Elaine Wilson on Co-Founding The Alliance Theatre by Tom Harman

The Alliance Theatre Co-Founder Elaine Wilson remembers the conversation that would prompt her to change the direction of a then-struggling community theatre still in its infancy.

Wilson had co-founded the nonprofit group along with Pat Kallman in order to serve western Fairfax County in November 2000, but said the initial productions – aimed primarily at adults – had not gone well. “We just couldn’t get an audience,” she said.

Elaine Wilson. Photo by Lisa Jung Moss.
Elaine Wilson. Photo by Lisa Jung Moss.

When Wilson sought a theatre at which to host performances in 2003, she turned to a Westfield High School principal Dale Rumberger. They talked about Alliance’s initial lack of success and Wilson remembers one part of the talks very well. “He said to me, ‘You know, you’re not looking at the demographics. The demographics are families and children. That’s why people are living here, because they can have a nice house, a nice year and they can raise their family in a nice environment … So if you appeal to just adults, it’s not going to work too well.”

And after discussing the idea with Musical Director Greg Conrad, there began a shift to include children and adults in a 2003 summertime production of Oliver! at Chantilly High School. “And it was an overwhelming success in that many, many people in the community tried out; whole families tried out. We had people, sons of some people working lights, some people building scenery. Sometimes we had 3 or 4 people from the same family in the show and it was a rather unique experience,” Wilson said. “So we said, ‘Well, this is what we should be doing. This is what the community really needs and wants.’”

And while maintaining productions for adults, the annual summer show that includes a large number of local children has been a staple ever since.

The Alliance Theatre production of Chitty Chitty Bang Bang, ends its run this Sunday, August 2nd, at Chantilly High School, where Wilson founded the school’s theatre department in 1974.

Rich Amada (Caractacus Potts) and McKensey Struzik (Truly Scrumptious). in 'Chitty Chitty Bang Bang.' Photo by Maggie Swan.
Rich Amada (Caractacus Potts) and McKensey Struzik (Truly Scrumptious). in ‘Chitty Chitty Bang Bang.’ Photo by Maggie Swan.

There was still the matter of finding a place to work on the primarily adult show during the school season. “Everywhere we went we were turned down. No school wanted us in the wintertime. We could find places 50 miles from here or 20 miles from here, but then that wasn’t our community. So I refused to go someplace else,” Wilson said.

Eventually Jim Mitchell, who was an Alliance board member, met with the officials at Mountain View Alternative High School with whom he was familiar. “He found there was an old 1930s theatre over there that no one used. And so we went to them and we developed a business relationship with Mountain View. And we contribute to the general finances of projects that they want to complete and they let us use the auditorium,” Wilson said. “So, then we had a real theatre because we had theatre that was able to have variety.”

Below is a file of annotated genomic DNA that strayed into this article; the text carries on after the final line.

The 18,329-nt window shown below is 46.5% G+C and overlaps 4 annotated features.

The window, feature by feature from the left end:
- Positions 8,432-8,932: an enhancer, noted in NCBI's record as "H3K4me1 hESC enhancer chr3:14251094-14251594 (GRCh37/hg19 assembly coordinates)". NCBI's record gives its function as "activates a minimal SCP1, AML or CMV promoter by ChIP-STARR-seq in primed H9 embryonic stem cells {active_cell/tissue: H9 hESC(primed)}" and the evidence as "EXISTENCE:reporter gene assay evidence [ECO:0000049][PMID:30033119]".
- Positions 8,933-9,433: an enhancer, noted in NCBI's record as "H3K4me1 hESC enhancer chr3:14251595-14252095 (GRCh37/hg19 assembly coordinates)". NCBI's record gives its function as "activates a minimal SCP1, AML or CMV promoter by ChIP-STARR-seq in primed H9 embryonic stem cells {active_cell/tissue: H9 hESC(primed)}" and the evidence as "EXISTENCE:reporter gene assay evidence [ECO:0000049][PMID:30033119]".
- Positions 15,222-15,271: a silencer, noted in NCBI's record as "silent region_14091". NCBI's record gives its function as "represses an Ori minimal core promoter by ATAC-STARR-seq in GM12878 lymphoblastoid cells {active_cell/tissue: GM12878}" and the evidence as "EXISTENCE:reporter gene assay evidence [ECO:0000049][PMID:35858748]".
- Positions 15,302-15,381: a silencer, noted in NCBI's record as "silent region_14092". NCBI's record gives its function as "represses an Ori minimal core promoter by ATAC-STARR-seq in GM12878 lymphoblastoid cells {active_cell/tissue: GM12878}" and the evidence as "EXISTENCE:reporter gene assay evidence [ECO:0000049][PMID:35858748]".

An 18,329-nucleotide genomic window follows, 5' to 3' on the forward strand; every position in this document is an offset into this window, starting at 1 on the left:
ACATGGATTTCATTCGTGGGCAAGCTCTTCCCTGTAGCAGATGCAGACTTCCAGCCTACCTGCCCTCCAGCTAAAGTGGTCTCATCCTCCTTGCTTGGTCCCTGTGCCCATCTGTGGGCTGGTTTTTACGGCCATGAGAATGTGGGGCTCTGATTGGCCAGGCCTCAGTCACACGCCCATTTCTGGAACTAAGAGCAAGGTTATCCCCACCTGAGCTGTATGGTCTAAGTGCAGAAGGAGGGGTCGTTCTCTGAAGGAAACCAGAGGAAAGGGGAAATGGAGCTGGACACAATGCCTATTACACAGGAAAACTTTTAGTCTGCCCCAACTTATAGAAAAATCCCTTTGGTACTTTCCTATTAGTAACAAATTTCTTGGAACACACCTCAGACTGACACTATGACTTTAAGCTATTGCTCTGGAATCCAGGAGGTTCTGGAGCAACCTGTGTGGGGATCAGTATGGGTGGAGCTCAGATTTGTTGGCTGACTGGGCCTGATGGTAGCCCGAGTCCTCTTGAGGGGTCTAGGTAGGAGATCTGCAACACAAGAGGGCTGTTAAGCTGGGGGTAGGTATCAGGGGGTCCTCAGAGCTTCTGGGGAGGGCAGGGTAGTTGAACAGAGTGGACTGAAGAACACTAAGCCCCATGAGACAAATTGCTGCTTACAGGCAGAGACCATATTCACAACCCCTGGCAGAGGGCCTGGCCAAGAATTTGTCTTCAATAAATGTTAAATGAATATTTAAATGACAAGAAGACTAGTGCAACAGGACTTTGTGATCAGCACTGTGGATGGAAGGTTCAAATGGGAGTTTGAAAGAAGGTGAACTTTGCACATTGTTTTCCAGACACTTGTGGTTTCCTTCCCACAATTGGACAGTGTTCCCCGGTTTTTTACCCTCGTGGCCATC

Wilson said she and her board of directors continue to look ahead, faced with the task of finding its own space to work and raising more money to cover current costs, including storage. Wilson said that the big future job for Alliance and its board remains to find a space of its own. “That’s the big problem. I think it is extremely difficult without some kind of building that you can call your own,” she said. Community Theatre participants are commuting back to the area from Washington and can work at a public school venue between 6:30 p.m. and 10 p.m. “I really defy anybody able to really put together a show the way they would like to put it together in that time frame,” Wilson said. She said much of what is used gets thrown out, except for costumes, which the theatre has to pay to store.


“All theatres just cannot exist on ticket prices alone,” she said. “They have to have additional support and unless that additional support is carefully found and nurtured, you have a very difficult time to survive. So, it’s just a matter of trying to take the theatre to the next step.”

Wilson has lived in the D.C. area since 1968. She watched the western Fairfax area grow and create space for businesses and houses, while lacking any real community theatre presence. To see theatre productions, residents had to drive toward the D.C. area.

Alliance, she said, was in part an attempt to stop her from complaining and to do something about it. “The intrinsic idea that there is more to life than the house and the roof and the job and the car and the space of the building you live in and the grocery store down the street… There’s just more to it than that,” she said. “And a lot of that comes from helping people develop in the arts and the artistic transitions because that is when you start looking at the development of the human being himself. It is the human being that needs to grow, as well as the physical space of an area and I think we have contributed to that. I’m very proud of everybody who’s helped do it.”

PrintChitty Chitty Bang Bang plays through August 2, 2015 at The Alliance Theatre performing at Chantilly High School – 4201 Springfellow Road, in Chantilly, VA. Tickets can be purchased at the door, or online.

Karim Doumar’s review of Chitty Chitty Bang Bang on DCMetroTheaterArts.


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